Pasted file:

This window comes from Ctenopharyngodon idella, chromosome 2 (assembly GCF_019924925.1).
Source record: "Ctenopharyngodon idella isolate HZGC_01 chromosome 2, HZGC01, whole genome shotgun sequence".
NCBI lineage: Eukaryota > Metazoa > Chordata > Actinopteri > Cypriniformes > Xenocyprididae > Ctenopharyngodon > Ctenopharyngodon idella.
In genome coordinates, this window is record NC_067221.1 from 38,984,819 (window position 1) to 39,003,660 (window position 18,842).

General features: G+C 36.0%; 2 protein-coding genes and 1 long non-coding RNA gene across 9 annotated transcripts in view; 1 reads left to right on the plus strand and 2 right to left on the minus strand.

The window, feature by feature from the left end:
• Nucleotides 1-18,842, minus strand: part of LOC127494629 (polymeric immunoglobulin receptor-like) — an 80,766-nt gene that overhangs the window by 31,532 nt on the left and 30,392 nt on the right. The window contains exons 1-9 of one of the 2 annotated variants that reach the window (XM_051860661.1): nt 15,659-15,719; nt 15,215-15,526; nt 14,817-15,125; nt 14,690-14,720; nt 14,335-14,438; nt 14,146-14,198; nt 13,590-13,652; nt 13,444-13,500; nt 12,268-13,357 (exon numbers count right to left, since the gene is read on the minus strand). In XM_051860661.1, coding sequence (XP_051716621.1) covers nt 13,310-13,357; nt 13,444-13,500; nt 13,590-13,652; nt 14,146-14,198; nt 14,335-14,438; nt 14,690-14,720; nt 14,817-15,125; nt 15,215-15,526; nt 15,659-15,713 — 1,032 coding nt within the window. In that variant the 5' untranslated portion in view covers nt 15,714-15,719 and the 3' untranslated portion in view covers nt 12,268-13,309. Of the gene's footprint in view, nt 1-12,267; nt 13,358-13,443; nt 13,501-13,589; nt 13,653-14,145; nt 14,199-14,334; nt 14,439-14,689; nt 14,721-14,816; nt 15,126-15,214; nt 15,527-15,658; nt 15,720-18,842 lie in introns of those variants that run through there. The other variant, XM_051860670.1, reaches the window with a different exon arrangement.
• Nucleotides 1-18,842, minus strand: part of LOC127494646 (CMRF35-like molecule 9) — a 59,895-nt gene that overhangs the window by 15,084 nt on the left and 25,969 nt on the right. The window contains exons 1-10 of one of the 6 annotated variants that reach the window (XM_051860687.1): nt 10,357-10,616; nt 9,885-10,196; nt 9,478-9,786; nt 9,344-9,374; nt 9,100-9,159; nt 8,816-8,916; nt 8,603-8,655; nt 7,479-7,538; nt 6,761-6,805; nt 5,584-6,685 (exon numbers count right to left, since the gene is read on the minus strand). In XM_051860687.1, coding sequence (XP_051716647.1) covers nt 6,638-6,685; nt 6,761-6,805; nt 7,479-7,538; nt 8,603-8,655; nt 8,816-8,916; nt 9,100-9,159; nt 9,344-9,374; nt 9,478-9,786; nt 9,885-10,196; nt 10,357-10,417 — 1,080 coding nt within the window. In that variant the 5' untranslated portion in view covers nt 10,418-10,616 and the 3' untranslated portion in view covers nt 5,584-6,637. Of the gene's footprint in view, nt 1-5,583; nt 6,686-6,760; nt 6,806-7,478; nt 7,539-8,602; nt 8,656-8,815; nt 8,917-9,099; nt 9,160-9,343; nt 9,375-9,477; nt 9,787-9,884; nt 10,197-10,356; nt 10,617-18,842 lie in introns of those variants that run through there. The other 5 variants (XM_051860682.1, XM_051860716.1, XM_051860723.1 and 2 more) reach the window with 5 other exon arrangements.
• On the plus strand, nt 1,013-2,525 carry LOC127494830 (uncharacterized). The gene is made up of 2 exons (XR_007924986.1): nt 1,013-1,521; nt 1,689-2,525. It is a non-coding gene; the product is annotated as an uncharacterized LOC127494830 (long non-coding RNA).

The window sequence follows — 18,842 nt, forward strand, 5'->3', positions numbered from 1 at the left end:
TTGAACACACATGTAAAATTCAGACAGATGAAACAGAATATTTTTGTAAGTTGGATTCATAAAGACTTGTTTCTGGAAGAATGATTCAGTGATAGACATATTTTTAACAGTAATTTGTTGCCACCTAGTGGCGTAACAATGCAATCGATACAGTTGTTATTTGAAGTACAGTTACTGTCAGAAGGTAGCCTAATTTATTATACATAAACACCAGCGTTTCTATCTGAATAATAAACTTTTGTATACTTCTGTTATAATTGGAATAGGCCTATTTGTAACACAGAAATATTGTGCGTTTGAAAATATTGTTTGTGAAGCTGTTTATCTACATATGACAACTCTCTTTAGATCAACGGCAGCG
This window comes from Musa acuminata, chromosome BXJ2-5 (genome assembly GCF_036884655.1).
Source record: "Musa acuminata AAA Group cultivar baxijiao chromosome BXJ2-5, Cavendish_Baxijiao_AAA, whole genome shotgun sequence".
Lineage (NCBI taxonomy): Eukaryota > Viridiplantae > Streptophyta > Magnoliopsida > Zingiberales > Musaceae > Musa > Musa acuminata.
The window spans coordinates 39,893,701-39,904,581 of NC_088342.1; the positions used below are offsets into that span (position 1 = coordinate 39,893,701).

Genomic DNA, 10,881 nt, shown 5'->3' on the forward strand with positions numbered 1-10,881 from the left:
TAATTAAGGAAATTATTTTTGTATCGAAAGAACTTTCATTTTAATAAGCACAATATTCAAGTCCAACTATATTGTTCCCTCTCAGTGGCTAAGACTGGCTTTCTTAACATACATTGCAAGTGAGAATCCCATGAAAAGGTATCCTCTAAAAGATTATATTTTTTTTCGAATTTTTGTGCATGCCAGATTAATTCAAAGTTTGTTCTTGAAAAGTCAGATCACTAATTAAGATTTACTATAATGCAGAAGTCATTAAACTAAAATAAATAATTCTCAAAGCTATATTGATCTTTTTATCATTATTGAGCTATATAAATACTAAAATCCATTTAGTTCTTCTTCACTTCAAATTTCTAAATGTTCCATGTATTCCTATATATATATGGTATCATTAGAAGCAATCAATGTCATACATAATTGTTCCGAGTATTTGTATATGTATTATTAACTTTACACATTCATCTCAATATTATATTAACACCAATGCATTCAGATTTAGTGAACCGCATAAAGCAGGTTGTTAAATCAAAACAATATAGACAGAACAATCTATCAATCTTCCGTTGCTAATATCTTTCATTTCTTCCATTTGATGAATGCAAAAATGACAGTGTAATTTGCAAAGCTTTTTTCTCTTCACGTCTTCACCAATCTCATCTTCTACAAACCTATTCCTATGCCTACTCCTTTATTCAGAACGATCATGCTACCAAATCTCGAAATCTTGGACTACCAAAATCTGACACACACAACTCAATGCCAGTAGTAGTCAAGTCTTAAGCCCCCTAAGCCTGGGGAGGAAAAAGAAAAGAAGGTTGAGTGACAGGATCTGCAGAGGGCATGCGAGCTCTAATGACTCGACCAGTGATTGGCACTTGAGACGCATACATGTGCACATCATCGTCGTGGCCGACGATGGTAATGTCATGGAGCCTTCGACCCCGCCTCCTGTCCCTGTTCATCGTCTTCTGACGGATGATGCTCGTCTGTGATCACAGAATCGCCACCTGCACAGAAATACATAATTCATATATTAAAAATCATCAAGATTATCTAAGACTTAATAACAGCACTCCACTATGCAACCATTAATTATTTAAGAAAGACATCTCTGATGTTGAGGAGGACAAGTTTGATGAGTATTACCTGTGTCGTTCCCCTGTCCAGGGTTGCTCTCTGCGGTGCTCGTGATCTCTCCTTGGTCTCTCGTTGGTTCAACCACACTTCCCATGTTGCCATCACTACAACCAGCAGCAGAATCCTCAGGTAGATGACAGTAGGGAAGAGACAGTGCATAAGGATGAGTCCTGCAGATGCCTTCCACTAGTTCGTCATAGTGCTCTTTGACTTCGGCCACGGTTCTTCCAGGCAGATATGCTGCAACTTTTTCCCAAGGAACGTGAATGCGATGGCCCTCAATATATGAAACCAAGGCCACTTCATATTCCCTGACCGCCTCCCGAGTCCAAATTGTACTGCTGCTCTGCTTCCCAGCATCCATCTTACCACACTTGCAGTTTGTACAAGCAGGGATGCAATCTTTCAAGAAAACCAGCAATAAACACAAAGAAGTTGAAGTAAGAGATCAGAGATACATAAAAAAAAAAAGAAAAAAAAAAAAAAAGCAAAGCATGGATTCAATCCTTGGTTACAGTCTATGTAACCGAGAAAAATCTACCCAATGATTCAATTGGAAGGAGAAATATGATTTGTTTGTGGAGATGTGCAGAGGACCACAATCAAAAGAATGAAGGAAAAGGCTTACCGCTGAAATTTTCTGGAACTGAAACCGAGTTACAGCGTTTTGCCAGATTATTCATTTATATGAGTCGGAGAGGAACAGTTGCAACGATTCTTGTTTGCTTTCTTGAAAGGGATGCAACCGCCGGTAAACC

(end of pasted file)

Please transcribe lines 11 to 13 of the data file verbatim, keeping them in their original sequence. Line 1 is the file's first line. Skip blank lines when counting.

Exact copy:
TTGAACACACATGTAAAATTCAGACAGATGAAACAGAATATTTTTGTAAGTTGGATTCATAAAGACTTGTTTCTGGAAGAATGATTCAGTGATAGACATATTTTTAACAGTAATTTGTTGCCACCTAGTGGCGTAACAATGCAATCGATACAGTTGTTATTTGAAGTACAGTTACTGTCAGAAGGTAGCCTAATTTATTATACATAAACACCAGCGTTTCTATCTGAATAATAAACTTTTGTATACTTCTGTTATAATTGGAATAGGCCTATTTGTAACACAGAAATATTGTGCGTTTGAAAATATTGTTTGTGAAGCTGTTTATCTACATATGACAACTCTCTTTAGATCAACGGCAGCG
This window comes from Musa acuminata, chromosome BXJ2-5 (genome assembly GCF_036884655.1).
Source record: "Musa acuminata AAA Group cultivar baxijiao chromosome BXJ2-5, Cavendish_Baxijiao_AAA, whole genome shotgun sequence".